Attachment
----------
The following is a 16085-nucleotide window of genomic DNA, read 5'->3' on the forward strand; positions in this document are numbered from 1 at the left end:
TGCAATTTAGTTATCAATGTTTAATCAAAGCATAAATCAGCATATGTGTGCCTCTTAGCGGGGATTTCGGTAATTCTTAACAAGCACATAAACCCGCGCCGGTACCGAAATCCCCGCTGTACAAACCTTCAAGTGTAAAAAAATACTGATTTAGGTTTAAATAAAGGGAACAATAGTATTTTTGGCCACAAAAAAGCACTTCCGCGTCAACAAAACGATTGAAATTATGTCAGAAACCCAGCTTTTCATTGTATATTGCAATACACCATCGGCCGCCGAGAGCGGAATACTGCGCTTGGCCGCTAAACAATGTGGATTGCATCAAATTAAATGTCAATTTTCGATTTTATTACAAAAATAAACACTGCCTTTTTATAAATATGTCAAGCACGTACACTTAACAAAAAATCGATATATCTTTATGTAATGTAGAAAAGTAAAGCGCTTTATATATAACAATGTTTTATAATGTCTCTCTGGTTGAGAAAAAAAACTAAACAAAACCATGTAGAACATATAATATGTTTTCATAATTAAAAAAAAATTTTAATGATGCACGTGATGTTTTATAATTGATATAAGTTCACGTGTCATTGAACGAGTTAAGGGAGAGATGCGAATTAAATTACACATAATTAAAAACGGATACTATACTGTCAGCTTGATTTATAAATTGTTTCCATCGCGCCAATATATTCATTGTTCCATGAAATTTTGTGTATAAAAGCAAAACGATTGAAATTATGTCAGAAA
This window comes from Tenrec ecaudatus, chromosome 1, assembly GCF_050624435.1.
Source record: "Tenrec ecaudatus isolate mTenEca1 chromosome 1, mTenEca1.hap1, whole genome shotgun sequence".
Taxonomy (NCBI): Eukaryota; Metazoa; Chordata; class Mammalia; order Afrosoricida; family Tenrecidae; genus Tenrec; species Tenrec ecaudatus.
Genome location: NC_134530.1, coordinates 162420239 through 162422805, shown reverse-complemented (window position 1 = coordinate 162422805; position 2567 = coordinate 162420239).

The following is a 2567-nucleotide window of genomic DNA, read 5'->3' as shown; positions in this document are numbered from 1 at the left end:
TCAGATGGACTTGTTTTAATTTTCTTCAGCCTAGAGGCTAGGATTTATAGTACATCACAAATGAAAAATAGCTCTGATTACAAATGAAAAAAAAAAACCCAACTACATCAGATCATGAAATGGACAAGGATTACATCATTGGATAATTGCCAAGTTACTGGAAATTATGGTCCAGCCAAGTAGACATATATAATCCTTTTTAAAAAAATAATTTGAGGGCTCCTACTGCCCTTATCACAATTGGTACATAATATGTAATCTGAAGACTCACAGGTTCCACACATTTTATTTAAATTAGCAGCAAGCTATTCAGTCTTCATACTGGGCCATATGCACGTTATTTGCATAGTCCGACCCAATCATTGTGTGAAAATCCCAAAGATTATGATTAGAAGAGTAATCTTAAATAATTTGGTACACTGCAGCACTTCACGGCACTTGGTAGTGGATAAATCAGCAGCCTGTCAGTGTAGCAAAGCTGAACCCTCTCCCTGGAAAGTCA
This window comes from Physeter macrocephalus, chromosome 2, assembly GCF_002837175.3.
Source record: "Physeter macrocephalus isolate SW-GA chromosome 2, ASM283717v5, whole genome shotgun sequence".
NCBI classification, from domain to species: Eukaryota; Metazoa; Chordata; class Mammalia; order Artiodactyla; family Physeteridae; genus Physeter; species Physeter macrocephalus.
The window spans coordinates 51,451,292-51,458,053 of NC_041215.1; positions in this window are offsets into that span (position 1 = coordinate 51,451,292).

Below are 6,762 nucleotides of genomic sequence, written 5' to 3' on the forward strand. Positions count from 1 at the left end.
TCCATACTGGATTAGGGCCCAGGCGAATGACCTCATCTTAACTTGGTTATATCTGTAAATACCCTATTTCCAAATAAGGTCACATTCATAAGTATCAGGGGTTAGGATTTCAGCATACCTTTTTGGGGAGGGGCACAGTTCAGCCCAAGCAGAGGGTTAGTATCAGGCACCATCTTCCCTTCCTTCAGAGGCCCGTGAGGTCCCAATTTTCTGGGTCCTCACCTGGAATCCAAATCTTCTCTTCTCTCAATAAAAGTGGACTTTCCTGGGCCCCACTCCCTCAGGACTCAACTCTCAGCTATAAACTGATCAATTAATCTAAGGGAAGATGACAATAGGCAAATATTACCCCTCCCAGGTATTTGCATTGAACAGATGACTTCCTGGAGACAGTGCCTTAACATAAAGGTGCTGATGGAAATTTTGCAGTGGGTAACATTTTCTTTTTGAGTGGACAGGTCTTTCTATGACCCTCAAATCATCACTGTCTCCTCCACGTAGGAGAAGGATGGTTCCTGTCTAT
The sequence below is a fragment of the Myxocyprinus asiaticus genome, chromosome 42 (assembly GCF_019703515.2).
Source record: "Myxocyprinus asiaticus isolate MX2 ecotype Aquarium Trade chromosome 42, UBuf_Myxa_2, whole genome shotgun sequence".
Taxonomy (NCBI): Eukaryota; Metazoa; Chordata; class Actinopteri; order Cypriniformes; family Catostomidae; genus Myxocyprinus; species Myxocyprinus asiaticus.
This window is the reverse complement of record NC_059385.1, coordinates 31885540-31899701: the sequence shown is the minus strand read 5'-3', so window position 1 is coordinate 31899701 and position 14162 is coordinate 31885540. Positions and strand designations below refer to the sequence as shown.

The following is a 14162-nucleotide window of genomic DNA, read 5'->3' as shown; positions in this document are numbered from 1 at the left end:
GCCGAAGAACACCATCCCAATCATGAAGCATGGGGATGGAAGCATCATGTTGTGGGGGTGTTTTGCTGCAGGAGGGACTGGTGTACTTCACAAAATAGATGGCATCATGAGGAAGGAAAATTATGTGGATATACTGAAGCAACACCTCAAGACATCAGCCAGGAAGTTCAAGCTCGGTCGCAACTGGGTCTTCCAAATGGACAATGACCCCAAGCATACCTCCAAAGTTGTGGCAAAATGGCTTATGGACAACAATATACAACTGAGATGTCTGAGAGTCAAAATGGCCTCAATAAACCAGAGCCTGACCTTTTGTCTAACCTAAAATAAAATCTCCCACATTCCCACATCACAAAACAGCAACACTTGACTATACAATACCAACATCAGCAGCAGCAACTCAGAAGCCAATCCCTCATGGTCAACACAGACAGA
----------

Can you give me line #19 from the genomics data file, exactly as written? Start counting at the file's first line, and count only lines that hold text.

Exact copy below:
The following is a 14162-nucleotide window of genomic DNA, read 5'->3' as shown; positions in this document are numbered from 1 at the left end: